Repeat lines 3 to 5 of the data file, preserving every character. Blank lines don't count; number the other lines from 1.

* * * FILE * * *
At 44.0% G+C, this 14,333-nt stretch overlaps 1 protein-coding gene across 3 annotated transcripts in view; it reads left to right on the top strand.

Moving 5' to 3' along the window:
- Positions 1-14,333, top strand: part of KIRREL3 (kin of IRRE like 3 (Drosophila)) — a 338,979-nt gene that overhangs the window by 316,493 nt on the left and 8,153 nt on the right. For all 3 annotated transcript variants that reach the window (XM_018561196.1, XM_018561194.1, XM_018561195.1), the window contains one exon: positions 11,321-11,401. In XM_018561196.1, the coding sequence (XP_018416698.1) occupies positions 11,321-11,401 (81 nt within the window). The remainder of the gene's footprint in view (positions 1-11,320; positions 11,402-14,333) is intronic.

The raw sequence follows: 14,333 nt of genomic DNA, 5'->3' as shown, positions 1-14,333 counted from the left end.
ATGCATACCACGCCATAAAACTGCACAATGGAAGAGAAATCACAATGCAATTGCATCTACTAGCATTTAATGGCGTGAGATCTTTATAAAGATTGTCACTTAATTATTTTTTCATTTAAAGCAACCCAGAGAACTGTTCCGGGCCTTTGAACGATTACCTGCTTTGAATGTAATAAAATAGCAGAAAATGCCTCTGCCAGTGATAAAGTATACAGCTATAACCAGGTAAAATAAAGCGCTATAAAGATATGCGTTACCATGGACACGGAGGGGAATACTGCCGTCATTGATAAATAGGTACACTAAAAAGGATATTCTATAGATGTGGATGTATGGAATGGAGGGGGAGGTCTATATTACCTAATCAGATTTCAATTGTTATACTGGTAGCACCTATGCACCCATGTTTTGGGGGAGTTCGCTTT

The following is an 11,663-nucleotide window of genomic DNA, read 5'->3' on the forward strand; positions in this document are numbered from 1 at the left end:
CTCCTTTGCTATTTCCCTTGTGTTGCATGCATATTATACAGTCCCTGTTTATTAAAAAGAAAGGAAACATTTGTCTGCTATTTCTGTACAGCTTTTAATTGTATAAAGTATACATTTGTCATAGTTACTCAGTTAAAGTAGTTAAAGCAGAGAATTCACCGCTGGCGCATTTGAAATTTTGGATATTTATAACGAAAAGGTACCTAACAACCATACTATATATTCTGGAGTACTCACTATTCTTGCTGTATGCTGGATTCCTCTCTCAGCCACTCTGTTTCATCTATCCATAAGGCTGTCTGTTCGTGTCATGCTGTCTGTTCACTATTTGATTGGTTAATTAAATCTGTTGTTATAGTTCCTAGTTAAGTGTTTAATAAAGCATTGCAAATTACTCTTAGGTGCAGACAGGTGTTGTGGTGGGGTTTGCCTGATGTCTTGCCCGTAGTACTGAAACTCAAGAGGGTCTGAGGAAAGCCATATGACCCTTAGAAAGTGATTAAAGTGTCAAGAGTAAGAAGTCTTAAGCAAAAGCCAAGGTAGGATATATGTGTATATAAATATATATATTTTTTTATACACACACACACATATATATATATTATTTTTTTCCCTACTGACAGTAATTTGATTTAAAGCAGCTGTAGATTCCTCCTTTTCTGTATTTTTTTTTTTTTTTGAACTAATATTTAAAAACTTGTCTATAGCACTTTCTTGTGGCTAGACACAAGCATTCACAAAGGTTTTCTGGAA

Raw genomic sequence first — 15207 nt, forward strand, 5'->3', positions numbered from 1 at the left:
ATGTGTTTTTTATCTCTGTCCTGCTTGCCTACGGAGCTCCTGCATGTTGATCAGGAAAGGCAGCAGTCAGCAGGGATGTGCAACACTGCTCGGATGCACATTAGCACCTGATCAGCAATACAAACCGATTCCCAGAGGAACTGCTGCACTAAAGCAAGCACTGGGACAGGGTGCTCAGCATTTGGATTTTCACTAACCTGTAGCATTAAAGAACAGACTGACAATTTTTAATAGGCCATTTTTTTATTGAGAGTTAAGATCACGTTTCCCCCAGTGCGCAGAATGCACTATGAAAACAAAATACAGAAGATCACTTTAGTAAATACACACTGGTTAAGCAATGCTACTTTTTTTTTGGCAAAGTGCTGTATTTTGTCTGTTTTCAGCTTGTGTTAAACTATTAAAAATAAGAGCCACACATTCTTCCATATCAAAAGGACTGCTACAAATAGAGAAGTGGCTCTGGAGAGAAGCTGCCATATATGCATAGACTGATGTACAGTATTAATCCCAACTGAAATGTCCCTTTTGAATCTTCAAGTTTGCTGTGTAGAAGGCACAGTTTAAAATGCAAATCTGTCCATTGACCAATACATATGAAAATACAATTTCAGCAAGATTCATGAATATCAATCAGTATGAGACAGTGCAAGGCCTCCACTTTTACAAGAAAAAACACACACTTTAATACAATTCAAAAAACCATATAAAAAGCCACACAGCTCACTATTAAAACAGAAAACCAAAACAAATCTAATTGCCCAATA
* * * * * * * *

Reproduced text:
- Positions 1-14,333, top strand: part of KIRREL3 (kin of IRRE like 3 (Drosophila)) — a 338,979-nt gene that overhangs the window by 316,493 nt on the left and 8,153 nt on the right. For all 3 annotated transcript variants that reach the window (XM_018561196.1, XM_018561194.1, XM_018561195.1), the window contains one exon: positions 11,321-11,401. In XM_018561196.1, the coding sequence (XP_018416698.1) occupies positions 11,321-11,401 (81 nt within the window). The remainder of the gene's footprint in view (positions 1-11,320; positions 11,402-14,333) is intronic.

The raw sequence follows: 14,333 nt of genomic DNA, 5'->3' as shown, positions 1-14,333 counted from the left end.
ATGCATACCACGCCATAAAACTGCACAATGGAAGAGAAATCACAATGCAATTGCATCTACTAGCATTTAATGGCGTGAGATCTTTATAAAGATTGTCACTTAATTATTTTTTCATTTAAAGCAACCCAGAGAACTGTTCCGGGCCTTTGAACGATTACCTGCTTTGAATGTAATAAAATAGCAGAAAATGCCTCTGCCAGTGATAAAGTATACAGCTATAACCAGGTAAAATAAAGCGCTATAAAGATATGCGTTACCATGGACACGGAGGGGAATACTGCCGTCATTGATAAATAGGTACACTAAAAAGGATATTCTATAGATGTGGATGTATGGAATGGAGGGGGAGGTCTATATTACCTAATCAGATTTCAATTGTTATACTGGTAGCACCTATGCACCCATGTTTTGGGGGAGTTCGCTTT